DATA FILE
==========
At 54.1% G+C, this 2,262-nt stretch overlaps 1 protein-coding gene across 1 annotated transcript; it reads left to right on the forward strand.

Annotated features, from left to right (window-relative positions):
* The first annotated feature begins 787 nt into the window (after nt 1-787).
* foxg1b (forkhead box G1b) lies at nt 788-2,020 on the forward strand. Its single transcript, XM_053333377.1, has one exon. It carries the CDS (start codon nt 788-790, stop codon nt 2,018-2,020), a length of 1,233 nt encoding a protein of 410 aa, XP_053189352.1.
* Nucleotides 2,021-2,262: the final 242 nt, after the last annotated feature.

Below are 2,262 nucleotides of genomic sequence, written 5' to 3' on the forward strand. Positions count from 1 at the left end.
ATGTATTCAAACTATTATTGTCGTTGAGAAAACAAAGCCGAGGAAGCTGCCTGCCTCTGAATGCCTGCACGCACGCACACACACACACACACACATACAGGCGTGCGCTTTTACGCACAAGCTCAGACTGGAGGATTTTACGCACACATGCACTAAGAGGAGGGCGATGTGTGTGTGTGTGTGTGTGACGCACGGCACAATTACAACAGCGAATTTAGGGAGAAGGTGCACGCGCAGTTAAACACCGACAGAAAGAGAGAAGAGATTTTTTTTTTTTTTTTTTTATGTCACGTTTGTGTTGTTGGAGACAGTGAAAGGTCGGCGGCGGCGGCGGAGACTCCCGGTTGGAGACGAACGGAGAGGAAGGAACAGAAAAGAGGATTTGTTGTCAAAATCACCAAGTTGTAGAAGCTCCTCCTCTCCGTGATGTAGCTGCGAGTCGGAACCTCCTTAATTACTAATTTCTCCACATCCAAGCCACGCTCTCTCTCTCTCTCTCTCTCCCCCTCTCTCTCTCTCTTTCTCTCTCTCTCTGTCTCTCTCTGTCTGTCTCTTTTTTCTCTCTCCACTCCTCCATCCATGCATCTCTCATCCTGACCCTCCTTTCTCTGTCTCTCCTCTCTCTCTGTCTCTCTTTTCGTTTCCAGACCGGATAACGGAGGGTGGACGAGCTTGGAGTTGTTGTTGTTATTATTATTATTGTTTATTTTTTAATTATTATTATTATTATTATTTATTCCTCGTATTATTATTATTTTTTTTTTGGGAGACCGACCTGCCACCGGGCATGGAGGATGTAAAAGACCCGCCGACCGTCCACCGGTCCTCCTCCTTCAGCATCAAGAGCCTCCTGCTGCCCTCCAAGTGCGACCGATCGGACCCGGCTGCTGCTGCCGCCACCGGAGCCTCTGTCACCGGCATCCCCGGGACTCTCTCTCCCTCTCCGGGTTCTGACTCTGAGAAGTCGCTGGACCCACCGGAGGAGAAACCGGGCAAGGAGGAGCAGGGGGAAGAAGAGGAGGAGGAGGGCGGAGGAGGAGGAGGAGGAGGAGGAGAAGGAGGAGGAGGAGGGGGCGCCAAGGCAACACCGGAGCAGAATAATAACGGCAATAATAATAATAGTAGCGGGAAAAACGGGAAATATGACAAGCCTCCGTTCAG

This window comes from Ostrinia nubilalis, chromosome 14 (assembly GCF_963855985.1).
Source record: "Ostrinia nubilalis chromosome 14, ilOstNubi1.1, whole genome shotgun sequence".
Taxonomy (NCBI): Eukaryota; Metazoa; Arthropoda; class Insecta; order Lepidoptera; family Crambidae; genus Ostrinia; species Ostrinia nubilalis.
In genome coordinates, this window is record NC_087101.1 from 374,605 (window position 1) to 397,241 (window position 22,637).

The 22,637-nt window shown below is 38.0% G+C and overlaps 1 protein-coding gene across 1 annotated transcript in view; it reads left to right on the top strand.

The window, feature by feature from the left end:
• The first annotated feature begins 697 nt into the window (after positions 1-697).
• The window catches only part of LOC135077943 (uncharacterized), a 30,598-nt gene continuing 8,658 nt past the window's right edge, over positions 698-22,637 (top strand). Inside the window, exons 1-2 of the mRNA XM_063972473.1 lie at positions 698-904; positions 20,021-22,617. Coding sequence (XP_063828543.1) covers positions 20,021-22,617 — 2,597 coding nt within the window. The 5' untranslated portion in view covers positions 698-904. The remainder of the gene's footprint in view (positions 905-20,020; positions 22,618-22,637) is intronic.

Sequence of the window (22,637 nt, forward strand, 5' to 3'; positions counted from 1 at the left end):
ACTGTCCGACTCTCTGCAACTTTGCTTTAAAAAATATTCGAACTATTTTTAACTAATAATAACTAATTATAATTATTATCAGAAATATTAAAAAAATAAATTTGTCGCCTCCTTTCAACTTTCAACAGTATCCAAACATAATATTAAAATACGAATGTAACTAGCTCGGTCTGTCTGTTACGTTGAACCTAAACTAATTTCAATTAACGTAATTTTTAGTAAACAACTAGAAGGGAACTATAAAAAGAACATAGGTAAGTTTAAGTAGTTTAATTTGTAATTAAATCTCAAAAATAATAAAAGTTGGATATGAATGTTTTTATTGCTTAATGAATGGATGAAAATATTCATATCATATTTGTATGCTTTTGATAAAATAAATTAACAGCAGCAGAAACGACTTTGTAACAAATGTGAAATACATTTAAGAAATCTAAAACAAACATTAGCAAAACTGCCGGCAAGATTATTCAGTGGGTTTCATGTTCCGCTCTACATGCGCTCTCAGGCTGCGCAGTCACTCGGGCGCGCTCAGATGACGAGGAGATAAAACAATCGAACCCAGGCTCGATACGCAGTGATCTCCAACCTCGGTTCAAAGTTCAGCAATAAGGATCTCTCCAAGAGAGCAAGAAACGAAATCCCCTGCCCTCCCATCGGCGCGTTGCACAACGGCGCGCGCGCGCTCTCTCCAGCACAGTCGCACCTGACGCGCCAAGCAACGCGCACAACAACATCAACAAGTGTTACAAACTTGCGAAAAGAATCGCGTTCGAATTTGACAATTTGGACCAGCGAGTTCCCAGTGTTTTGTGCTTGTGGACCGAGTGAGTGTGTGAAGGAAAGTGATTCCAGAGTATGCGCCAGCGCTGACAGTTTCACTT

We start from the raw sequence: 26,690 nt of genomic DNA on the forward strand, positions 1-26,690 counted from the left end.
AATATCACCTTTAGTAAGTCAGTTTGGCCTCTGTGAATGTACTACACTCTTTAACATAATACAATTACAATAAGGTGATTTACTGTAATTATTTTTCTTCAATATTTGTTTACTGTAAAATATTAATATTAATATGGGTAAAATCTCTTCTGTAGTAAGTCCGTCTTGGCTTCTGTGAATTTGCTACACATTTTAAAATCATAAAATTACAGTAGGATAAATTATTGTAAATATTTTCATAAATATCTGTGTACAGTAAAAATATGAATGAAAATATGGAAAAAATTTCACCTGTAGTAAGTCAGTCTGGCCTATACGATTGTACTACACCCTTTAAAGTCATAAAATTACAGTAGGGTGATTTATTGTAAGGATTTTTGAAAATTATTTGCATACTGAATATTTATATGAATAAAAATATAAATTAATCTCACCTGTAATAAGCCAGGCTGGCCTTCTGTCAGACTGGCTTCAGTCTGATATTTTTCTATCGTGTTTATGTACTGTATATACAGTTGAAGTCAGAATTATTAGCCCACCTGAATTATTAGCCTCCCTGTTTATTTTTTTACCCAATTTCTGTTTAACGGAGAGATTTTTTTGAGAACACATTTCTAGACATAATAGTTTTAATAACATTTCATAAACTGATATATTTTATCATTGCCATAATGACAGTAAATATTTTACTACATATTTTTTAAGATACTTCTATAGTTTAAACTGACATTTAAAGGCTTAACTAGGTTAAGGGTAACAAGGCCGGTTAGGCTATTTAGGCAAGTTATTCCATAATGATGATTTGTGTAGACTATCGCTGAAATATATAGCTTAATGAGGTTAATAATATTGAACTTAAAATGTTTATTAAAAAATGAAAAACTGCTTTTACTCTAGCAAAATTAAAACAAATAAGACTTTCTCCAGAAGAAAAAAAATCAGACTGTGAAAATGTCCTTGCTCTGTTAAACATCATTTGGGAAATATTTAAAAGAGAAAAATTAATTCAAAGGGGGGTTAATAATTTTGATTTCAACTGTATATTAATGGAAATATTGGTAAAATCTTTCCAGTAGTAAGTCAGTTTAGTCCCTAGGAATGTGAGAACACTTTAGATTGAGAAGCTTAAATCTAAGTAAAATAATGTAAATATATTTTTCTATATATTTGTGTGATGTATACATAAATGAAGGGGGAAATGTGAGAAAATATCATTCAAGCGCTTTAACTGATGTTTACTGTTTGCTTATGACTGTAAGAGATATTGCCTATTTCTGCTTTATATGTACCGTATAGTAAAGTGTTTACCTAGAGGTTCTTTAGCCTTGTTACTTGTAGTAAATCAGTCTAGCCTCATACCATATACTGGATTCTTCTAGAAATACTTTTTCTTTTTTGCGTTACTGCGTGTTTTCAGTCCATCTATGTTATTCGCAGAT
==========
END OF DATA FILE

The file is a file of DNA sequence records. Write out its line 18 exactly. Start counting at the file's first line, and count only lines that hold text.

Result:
We start from the raw sequence: 26,690 nt of genomic DNA on the forward strand, positions 1-26,690 counted from the left end.